Here I am almost sixty years old. I’ve apologized for what I do my whole life.

Here’s a funny observation. Now test me on this one. Watch what people do when they go to one of those wonderful free meals at a startup. Do they pick up a plate or a bowl? My theory. The experienced ones, the people in the know, the ones doing the real work, the people who “get it,” the true insiders, eat from a bowl. Wait. What?

The work I do is generally somewhat superficial. I don’t mean shallow. I mean it’s on the periphery of a business. I’m not an employee. I’m, I hate to say this, a consultant. A coach.

Free Food at Startups

The scenario:

What do you do?” he asks as we step onto the elevator in this hip young office. I introduce myself and ask about his role. “I lead biz dev for the company,” he says in an American accent. Then he quickly asks about me again. I stumble as I normally do when asked this simple question. “I’m sort of a coach but I hate calling myself that,” I apologetically respond. “You have an ego problem,” he quickly assesses non-judgmentally. Wow, I think. “Are you a good coach?” he quickly follows up in a truly curious voice. I stumble again. He’s got me up against the ropes. He goes on to explain that biz dev people aren’t well thought of either but that doesn’t mean he’s not proud of the work he does. As we exit the elevator and walk out the door into the cool misty air of London, I say “You’re right, I’m a coach. A good one.” We shake hands and part ways.

I’m shaken. Here I am almost sixty years old. I’ve apologized for what I do my whole life. This came to a head some years ago. A film company based in San Francisco decided to get all of their “consultants” together for a meeting. I found myself sitting at a conference table with almost twenty other coaches, trainers, and meeting facilitators. People who do what I do. My stomach hurt the whole time. I was embarrassed to be associated with these people. I mean, they were nice people. But soft. Talking about life balance, about the emotional impact of work, the feelings of their “clients.” Argh! I left, muttering the words, “I quit. I hate what I do.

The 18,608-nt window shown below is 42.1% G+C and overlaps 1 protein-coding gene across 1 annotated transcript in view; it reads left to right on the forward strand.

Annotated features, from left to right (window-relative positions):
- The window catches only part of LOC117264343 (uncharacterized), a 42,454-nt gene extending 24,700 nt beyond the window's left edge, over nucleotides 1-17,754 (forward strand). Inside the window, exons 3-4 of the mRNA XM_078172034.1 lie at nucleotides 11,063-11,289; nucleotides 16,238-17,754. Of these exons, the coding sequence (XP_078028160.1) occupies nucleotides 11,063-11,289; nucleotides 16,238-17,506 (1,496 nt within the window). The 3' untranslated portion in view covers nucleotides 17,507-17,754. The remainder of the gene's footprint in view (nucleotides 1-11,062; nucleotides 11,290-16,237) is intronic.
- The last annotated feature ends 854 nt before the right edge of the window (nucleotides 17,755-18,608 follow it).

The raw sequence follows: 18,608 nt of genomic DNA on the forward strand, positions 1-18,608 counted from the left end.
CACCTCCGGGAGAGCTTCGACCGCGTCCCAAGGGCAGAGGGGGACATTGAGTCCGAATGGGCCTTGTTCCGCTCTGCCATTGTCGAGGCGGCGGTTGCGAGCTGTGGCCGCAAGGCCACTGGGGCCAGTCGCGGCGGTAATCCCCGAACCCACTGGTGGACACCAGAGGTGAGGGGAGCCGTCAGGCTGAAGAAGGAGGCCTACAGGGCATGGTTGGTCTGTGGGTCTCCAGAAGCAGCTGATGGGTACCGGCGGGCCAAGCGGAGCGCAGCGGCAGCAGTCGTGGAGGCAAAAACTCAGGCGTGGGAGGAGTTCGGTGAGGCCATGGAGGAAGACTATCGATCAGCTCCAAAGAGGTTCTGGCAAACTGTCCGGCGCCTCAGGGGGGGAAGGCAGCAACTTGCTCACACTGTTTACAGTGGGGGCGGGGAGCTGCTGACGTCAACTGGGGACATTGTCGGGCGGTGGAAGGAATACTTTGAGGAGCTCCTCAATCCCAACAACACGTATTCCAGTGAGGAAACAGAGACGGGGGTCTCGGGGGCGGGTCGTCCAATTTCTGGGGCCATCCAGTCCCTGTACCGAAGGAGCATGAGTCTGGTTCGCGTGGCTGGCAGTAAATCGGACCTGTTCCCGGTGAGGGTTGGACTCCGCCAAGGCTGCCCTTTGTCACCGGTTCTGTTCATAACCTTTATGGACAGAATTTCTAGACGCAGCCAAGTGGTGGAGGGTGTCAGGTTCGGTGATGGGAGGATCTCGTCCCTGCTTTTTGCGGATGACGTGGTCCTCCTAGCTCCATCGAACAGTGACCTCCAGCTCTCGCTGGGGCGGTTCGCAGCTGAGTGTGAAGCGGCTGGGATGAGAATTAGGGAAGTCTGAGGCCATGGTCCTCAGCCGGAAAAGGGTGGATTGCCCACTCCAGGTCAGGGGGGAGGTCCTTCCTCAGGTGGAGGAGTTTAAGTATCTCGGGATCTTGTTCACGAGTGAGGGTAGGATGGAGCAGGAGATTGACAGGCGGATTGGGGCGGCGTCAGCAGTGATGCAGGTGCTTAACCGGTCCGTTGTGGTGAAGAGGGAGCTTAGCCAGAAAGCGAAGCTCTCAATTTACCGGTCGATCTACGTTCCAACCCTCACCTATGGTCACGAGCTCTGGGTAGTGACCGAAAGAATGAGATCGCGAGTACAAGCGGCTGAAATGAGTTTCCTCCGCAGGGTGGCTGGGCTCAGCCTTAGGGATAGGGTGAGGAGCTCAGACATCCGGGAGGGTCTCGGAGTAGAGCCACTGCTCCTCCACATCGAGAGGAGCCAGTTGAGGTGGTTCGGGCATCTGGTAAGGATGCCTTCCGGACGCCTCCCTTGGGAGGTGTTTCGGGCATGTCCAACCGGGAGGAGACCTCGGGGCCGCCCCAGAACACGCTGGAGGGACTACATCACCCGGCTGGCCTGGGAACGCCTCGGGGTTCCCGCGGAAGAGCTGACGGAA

Choice of the Bowl

Which brings me back to bowls. Think about them for a moment. They are practical. Functional. You can easily hold them, eat from them while you walk and talk, and in general, control the process of food intake. I know, what? But it’s true. They are uniquely suited for the task. This in contrast to plates. A plate seems practical. It separates food groups. Allows for choice. Maybe even enhances the experience of taste and the enjoyment of the food. All good. But you have to focus on it. It requires your full attention.

Here’s the deal. When we take part in the free food of a startup, we’re at work. We’re focused on creating something. On bringing value to our stockholders. To our team. To ourselves. This is work. Enjoyable for those of us who love work. But work nonetheless. Bowls are a decision. They are one of those subconscious choices we make on a busy day. They expose us for who we are. How we think. Plate people want to enjoy their food. I get it. But that’s for personal time. When we’re with friends after work talking about non-work things. Bowls are for working people. People doing the serious stuff. Making the hard decisions.